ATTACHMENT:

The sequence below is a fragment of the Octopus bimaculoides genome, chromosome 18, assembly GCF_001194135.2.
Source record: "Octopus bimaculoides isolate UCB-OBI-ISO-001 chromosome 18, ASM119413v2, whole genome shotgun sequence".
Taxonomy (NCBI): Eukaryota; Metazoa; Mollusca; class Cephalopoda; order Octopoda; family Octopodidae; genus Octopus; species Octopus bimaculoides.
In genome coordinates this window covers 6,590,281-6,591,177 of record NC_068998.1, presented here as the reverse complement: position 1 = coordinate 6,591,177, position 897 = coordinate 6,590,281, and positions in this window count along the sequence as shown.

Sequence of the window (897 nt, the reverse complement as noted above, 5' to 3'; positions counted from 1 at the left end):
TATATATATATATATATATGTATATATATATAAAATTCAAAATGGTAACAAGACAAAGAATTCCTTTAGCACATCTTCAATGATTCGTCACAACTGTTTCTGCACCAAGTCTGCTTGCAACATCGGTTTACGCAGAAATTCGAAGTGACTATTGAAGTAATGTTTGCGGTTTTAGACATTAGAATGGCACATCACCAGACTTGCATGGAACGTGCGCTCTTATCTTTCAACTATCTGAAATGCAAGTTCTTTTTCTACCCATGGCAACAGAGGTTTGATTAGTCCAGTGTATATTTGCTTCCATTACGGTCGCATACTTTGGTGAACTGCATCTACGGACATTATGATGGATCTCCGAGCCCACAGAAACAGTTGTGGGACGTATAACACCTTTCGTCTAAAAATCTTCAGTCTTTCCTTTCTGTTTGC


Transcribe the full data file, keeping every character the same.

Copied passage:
The sequence below is a fragment of the Octopus bimaculoides genome, chromosome 18, assembly GCF_001194135.2.
Source record: "Octopus bimaculoides isolate UCB-OBI-ISO-001 chromosome 18, ASM119413v2, whole genome shotgun sequence".
Taxonomy (NCBI): Eukaryota; Metazoa; Mollusca; class Cephalopoda; order Octopoda; family Octopodidae; genus Octopus; species Octopus bimaculoides.
In genome coordinates this window covers 6,590,281-6,591,177 of record NC_068998.1, presented here as the reverse complement: position 1 = coordinate 6,591,177, position 897 = coordinate 6,590,281, and positions in this window count along the sequence as shown.

Sequence of the window (897 nt, the reverse complement as noted above, 5' to 3'; positions counted from 1 at the left end):
TATATATATATATATATATGTATATATATATAAAATTCAAAATGGTAACAAGACAAAGAATTCCTTTAGCACATCTTCAATGATTCGTCACAACTGTTTCTGCACCAAGTCTGCTTGCAACATCGGTTTACGCAGAAATTCGAAGTGACTATTGAAGTAATGTTTGCGGTTTTAGACATTAGAATGGCACATCACCAGACTTGCATGGAACGTGCGCTCTTATCTTTCAACTATCTGAAATGCAAGTTCTTTTTCTACCCATGGCAACAGAGGTTTGATTAGTCCAGTGTATATTTGCTTCCATTACGGTCGCATACTTTGGTGAACTGCATCTACGGACATTATGATGGATCTCCGAGCCCACAGAAACAGTTGTGGGACGTATAACACCTTTCGTCTAAAAATCTTCAGTCTTTCCTTTCTGTTTGC